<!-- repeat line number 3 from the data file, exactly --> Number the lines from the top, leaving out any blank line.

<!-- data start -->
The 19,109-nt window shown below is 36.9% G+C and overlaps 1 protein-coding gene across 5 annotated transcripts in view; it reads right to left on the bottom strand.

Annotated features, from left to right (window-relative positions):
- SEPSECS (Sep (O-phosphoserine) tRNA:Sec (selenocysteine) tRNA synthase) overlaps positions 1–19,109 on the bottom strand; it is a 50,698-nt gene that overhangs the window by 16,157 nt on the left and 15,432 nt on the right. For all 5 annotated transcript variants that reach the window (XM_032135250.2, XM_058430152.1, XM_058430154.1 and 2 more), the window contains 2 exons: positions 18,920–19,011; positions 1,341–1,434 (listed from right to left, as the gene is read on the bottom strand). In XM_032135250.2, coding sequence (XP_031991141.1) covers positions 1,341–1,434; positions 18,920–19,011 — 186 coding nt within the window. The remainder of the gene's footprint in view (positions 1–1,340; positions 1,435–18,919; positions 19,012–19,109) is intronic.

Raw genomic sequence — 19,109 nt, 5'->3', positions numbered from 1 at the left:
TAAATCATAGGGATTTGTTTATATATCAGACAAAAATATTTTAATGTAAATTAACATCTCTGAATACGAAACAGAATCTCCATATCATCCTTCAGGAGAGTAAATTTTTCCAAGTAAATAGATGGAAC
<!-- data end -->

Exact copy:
- SEPSECS (Sep (O-phosphoserine) tRNA:Sec (selenocysteine) tRNA synthase) overlaps positions 1–19,109 on the bottom strand; it is a 50,698-nt gene that overhangs the window by 16,157 nt on the left and 15,432 nt on the right. For all 5 annotated transcript variants that reach the window (XM_032135250.2, XM_058430152.1, XM_058430154.1 and 2 more), the window contains 2 exons: positions 18,920–19,011; positions 1,341–1,434 (listed from right to left, as the gene is read on the bottom strand). In XM_032135250.2, coding sequence (XP_031991141.1) covers positions 1,341–1,434; positions 18,920–19,011 — 186 coding nt within the window. The remainder of the gene's footprint in view (positions 1–1,340; positions 1,435–18,919; positions 19,012–19,109) is intronic.